The power of the past: Can psychoanalytic theory do without early childhood experiences?

A. Govrin

Research output: Contribution to conferencePaperpeer-review


One of the main tenets of psychoanalytic theory is that a person's development is determined by often forgotten events in early childhood and that caretakers are significant in shaping personality (Westen, 1998). For years, this assertion separated psychoanalysis from other psychotherapies. The formative role of childhood has long been a controversial issue in psychology (see Kagan, 1980; Kagan & Zentner, 1996). In recent years, psychanalysts themselves, especially from the relational approach, are trying to minimize the role of childhood in psychoanalytic technique (Chodorow, 1999, Mitchell, 1988, 2000; Wachtel, 2017). The controversy about establishing casual relations between past and present is part of a larger debate within psychoanalysis about the validity and usefulness of etiological hypotheses (Mitchel, 1988). In the modern era of psychoanalysis finding casual relations between past and present was and still is a cornerstone in psychoanalytic thought and one of the main characteristics of the technique. Postmodern critique expressed by the relational approach is not about developmental theories as such, rather against the traditional tendency of theory-oriented analysts to favor infancy and early childhood in their consideration of transference issues. In this lecture I briefly examine different views that oppose the casual relationship made between development theories and transference –Nancy Chodorow (1999) and Paul Wachtel (2017). Both argue against the extreme use of development theory in therapy. They both stress the importance of the here-and-now interactions between therapist and patient, not as a direct and simplistic one-to-one connection of past experiences, but as a lively ongoing subjective interaction in its own right. Wachtel is even disappointed from relational analysts who are using in a too pervasive manner words like "primitive" "archaic" and "infantile". I intend to show a) An enormous body of research in cognitive, social, developmental, and personality psychology now support the origins of many personality and social dispositions in childhood and developmental dynamics. b) Through the case studies of both Wachtel and Chodorow I show that the actual accomplishment of analytic work still constitute the tying up of past and present whether directly or indirectly, and that if one wants to be called “psychoanalytic,” it is very hard to avoid the causality that exists between childhood and transference.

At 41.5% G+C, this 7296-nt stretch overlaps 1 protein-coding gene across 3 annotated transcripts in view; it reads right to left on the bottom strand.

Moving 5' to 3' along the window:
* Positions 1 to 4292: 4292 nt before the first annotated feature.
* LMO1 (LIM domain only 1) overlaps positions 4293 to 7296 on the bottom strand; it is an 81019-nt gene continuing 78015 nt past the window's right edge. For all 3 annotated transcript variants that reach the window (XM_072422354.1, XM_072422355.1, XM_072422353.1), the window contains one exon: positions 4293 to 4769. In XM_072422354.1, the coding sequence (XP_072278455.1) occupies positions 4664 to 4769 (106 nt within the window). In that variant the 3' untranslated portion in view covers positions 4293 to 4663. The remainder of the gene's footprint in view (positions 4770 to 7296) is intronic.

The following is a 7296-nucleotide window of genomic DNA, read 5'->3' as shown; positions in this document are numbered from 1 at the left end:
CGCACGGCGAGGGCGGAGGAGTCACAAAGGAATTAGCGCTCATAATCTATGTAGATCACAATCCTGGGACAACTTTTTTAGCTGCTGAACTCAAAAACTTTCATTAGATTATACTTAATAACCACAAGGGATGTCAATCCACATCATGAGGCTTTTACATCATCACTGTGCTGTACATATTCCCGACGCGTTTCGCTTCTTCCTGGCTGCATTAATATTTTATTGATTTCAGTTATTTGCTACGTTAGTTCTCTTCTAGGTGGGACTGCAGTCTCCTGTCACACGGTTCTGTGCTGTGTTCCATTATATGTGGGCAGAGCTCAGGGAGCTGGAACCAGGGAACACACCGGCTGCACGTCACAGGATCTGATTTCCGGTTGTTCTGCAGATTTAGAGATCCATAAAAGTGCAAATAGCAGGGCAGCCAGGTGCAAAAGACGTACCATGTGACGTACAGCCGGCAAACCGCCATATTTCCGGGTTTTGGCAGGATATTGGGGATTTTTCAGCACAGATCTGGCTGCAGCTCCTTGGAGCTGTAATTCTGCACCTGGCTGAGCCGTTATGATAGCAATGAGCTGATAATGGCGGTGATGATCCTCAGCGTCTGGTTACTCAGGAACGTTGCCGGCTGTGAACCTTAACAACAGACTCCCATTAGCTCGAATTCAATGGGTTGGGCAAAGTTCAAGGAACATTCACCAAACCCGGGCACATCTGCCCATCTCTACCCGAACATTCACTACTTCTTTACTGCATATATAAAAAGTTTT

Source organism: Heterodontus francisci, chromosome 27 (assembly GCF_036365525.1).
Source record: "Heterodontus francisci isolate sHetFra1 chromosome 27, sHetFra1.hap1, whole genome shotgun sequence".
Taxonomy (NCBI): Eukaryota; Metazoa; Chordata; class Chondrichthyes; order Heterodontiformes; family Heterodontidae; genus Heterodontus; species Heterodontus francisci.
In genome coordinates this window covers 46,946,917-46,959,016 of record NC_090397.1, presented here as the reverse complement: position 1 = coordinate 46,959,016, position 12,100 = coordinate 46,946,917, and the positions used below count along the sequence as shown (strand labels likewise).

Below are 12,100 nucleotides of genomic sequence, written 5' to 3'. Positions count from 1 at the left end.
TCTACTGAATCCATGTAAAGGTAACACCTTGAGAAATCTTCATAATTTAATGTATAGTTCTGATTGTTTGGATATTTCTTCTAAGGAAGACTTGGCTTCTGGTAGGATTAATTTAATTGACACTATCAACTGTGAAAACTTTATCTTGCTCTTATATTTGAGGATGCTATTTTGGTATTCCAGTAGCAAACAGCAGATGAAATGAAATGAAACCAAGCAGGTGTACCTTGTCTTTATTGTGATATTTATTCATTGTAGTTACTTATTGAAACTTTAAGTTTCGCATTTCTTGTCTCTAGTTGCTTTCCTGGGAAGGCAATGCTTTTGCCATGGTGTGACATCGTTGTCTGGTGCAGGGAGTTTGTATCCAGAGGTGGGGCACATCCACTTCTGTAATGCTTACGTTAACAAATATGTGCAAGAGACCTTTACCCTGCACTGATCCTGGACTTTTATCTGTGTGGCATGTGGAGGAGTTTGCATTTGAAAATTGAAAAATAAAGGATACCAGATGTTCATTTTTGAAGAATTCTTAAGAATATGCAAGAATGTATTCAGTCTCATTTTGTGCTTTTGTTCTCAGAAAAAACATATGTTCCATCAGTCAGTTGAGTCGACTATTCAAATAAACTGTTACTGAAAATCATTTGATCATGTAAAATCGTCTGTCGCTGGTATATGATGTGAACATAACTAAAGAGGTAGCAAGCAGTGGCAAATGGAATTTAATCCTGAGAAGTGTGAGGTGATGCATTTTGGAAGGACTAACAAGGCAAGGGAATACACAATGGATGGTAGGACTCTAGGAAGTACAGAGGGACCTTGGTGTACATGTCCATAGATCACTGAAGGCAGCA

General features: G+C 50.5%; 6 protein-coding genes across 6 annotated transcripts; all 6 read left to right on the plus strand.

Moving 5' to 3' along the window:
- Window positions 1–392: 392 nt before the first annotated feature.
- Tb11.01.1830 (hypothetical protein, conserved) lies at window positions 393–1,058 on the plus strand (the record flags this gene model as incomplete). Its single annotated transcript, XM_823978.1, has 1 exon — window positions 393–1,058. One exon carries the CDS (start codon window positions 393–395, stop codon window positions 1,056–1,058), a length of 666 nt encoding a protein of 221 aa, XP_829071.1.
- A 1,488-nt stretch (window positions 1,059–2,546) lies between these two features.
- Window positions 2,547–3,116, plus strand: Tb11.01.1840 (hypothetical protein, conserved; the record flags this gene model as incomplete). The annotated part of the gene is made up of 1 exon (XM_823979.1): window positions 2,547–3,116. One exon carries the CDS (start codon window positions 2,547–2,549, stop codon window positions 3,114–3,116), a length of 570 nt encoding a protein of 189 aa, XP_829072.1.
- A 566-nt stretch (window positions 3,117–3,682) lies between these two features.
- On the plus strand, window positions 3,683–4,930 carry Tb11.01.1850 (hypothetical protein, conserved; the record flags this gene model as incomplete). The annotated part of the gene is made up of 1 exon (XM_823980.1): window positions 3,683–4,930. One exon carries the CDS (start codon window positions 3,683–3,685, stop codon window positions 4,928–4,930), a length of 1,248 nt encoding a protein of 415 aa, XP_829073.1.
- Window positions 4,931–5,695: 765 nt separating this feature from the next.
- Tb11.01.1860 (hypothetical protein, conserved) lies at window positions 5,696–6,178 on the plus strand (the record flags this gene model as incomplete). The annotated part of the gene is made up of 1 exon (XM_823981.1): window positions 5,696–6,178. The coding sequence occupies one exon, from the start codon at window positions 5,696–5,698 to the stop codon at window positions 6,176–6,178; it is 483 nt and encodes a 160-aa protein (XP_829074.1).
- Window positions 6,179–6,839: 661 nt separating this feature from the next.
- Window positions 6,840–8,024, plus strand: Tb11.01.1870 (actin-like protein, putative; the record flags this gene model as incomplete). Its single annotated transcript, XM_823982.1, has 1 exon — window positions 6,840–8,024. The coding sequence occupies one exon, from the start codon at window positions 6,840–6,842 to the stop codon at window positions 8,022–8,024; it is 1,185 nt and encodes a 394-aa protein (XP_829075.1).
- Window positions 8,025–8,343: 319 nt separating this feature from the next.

Original languageAmerican English
StatePublished - 2019
EventINPACT International Psychological Applications Conference and Trends - , Portugal
Duration: 4 May 20197 May 2019 (Website)


ConferenceINPACT International Psychological Applications Conference and Trends
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